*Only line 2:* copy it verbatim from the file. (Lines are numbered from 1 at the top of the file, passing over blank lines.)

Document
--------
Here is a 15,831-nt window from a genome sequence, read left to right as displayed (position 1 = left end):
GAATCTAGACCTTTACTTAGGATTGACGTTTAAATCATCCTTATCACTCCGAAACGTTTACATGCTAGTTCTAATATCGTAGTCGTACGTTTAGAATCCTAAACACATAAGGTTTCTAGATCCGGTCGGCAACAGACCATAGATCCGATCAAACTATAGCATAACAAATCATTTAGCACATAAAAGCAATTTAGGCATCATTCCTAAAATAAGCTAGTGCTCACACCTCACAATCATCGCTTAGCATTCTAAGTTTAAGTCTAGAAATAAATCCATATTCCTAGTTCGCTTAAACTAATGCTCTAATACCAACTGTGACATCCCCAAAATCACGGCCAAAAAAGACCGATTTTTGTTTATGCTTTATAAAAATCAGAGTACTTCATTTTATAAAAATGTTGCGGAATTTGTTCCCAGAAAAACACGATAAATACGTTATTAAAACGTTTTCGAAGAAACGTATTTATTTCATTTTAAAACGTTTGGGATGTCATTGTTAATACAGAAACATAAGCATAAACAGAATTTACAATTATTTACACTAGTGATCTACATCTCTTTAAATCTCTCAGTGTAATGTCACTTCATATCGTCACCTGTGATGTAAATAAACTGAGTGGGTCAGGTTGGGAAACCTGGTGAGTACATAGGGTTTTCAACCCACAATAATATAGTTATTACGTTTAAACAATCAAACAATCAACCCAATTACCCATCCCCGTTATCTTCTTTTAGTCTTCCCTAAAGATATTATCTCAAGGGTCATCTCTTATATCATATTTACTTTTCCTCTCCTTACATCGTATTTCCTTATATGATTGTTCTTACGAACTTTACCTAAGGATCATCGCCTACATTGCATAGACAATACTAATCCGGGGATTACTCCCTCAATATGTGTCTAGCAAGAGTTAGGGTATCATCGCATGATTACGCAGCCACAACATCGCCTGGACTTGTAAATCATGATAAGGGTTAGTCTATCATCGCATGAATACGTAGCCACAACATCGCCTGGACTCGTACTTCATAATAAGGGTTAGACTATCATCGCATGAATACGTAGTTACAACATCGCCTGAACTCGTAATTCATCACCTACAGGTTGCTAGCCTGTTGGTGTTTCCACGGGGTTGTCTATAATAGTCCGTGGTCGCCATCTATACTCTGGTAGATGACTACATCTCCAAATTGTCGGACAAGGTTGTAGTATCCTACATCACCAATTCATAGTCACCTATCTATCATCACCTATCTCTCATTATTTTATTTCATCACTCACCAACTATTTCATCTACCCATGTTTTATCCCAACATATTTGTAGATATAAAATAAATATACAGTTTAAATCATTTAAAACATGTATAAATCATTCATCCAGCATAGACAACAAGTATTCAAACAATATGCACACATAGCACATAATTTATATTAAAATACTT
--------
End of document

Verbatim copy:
GAATCTAGACCTTTACTTAGGATTGACGTTTAAATCATCCTTATCACTCCGAAACGTTTACATGCTAGTTCTAATATCGTAGTCGTACGTTTAGAATCCTAAACACATAAGGTTTCTAGATCCGGTCGGCAACAGACCATAGATCCGATCAAACTATAGCATAACAAATCATTTAGCACATAAAAGCAATTTAGGCATCATTCCTAAAATAAGCTAGTGCTCACACCTCACAATCATCGCTTAGCATTCTAAGTTTAAGTCTAGAAATAAATCCATATTCCTAGTTCGCTTAAACTAATGCTCTAATACCAACTGTGACATCCCCAAAATCACGGCCAAAAAAGACCGATTTTTGTTTATGCTTTATAAAAATCAGAGTACTTCATTTTATAAAAATGTTGCGGAATTTGTTCCCAGAAAAACACGATAAATACGTTATTAAAACGTTTTCGAAGAAACGTATTTATTTCATTTTAAAACGTTTGGGATGTCATTGTTAATACAGAAACATAAGCATAAACAGAATTTACAATTATTTACACTAGTGATCTACATCTCTTTAAATCTCTCAGTGTAATGTCACTTCATATCGTCACCTGTGATGTAAATAAACTGAGTGGGTCAGGTTGGGAAACCTGGTGAGTACATAGGGTTTTCAACCCACAATAATATAGTTATTACGTTTAAACAATCAAACAATCAACCCAATTACCCATCCCCGTTATCTTCTTTTAGTCTTCCCTAAAGATATTATCTCAAGGGTCATCTCTTATATCATATTTACTTTTCCTCTCCTTACATCGTATTTCCTTATATGATTGTTCTTACGAACTTTACCTAAGGATCATCGCCTACATTGCATAGACAATACTAATCCGGGGATTACTCCCTCAATATGTGTCTAGCAAGAGTTAGGGTATCATCGCATGATTACGCAGCCACAACATCGCCTGGACTTGTAAATCATGATAAGGGTTAGTCTATCATCGCATGAATACGTAGCCACAACATCGCCTGGACTCGTACTTCATAATAAGGGTTAGACTATCATCGCATGAATACGTAGTTACAACATCGCCTGAACTCGTAATTCATCACCTACAGGTTGCTAGCCTGTTGGTGTTTCCACGGGGTTGTCTATAATAGTCCGTGGTCGCCATCTATACTCTGGTAGATGACTACATCTCCAAATTGTCGGACAAGGTTGTAGTATCCTACATCACCAATTCATAGTCACCTATCTATCATCACCTATCTCTCATTATTTTATTTCATCACTCACCAACTATTTCATCTACCCATGTTTTATCCCAACATATTTGTAGATATAAAATAAATATACAGTTTAAATCATTTAAAACATGTATAAATCATTCATCCAGCATAGACAACAAGTATTCAAACAATATGCACACATAGCACATAATTTATATTAAAATACTT